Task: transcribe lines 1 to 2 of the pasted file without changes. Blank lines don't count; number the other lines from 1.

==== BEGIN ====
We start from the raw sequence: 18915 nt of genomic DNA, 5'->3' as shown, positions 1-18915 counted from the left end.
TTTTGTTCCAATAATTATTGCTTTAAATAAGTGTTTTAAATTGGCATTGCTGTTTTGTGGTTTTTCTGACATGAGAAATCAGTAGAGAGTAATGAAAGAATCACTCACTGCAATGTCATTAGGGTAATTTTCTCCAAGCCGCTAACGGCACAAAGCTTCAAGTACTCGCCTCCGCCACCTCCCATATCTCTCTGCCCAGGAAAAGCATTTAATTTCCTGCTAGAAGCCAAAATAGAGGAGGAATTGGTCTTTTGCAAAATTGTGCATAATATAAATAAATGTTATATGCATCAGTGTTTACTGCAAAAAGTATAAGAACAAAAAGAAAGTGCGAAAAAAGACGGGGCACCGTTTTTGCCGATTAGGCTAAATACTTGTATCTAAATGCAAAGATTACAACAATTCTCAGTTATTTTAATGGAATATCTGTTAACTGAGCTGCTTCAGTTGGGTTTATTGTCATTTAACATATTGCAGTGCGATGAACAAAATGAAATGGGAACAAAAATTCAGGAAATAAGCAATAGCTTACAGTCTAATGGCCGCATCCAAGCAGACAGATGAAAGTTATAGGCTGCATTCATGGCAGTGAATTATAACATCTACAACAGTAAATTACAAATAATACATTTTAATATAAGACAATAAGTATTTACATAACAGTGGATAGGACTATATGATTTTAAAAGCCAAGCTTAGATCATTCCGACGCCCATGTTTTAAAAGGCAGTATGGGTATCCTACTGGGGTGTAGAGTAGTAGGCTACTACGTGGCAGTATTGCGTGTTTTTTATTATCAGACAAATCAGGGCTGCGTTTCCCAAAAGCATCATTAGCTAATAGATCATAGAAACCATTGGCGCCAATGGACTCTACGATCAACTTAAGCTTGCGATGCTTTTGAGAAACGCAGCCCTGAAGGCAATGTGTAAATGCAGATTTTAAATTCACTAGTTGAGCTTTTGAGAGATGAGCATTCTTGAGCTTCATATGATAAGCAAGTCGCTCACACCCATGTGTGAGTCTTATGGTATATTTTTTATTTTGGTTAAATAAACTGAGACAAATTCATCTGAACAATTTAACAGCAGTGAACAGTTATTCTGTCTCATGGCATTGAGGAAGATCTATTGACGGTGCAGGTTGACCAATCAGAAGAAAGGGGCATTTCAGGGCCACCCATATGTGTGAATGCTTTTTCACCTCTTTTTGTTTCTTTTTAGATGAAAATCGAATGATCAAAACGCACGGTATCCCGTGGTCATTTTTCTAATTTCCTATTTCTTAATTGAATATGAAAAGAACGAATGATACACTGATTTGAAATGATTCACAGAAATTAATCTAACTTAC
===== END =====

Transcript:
We start from the raw sequence: 18915 nt of genomic DNA, 5'->3' as shown, positions 1-18915 counted from the left end.
TTTTGTTCCAATAATTATTGCTTTAAATAAGTGTTTTAAATTGGCATTGCTGTTTTGTGGTTTTTCTGACATGAGAAATCAGTAGAGAGTAATGAAAGAATCACTCACTGCAATGTCATTAGGGTAATTTTCTCCAAGCCGCTAACGGCACAAAGCTTCAAGTACTCGCCTCCGCCACCTCCCATATCTCTCTGCCCAGGAAAAGCATTTAATTTCCTGCTAGAAGCCAAAATAGAGGAGGAATTGGTCTTTTGCAAAATTGTGCATAATATAAATAAATGTTATATGCATCAGTGTTTACTGCAAAAAGTATAAGAACAAAAAGAAAGTGCGAAAAAAGACGGGGCACCGTTTTTGCCGATTAGGCTAAATACTTGTATCTAAATGCAAAGATTACAACAATTCTCAGTTATTTTAATGGAATATCTGTTAACTGAGCTGCTTCAGTTGGGTTTATTGTCATTTAACATATTGCAGTGCGATGAACAAAATGAAATGGGAACAAAAATTCAGGAAATAAGCAATAGCTTACAGTCTAATGGCCGCATCCAAGCAGACAGATGAAAGTTATAGGCTGCATTCATGGCAGTGAATTATAACATCTACAACAGTAAATTACAAATAATACATTTTAATATAAGACAATAAGTATTTACATAACAGTGGATAGGACTATATGATTTTAAAAGCCAAGCTTAGATCATTCCGACGCCCATGTTTTAAAAGGCAGTATGGGTATCCTACTGGGGTGTAGAGTAGTAGGCTACTACGTGGCAGTATTGCGTGTTTTTTATTATCAGACAAATCAGGGCTGCGTTTCCCAAAAGCATCATTAGCTAATAGATCATAGAAACCATTGGCGCCAATGGACTCTACGATCAACTTAAGCTTGCGATGCTTTTGAGAAACGCAGCCCTGAAGGCAATGTGTAAATGCAGATTTTAAATTCACTAGTTGAGCTTTTGAGAGATGAGCATTCTTGAGCTTCATATGATAAGCAAGTCGCTCACACCCATGTGTGAGTCTTATGGTATATTTTTTATTTTGGTTAAATAAACTGAGACAAATTCATCTGAACAATTTAACAGCAGTGAACAGTTATTCTGTCTCATGGCATTGAGGAAGATCTATTGACGGTGCAGGTTGACCAATCAGAAGAAAGGGGCATTTCAGGGCCACCCATATGTGTGAATGCTTTTTCACCTCTTTTTGTTTCTTTTTAGATGAAAATCGAATGATCAAAACGCACGGTATCCCGTGGTCATTTTTCTAATTTCCTATTTCTTAATTGAATATGAAAAGAACGAATGATACACTGATTTGAAATGATTCACAGAAATTAATCTAACTTAC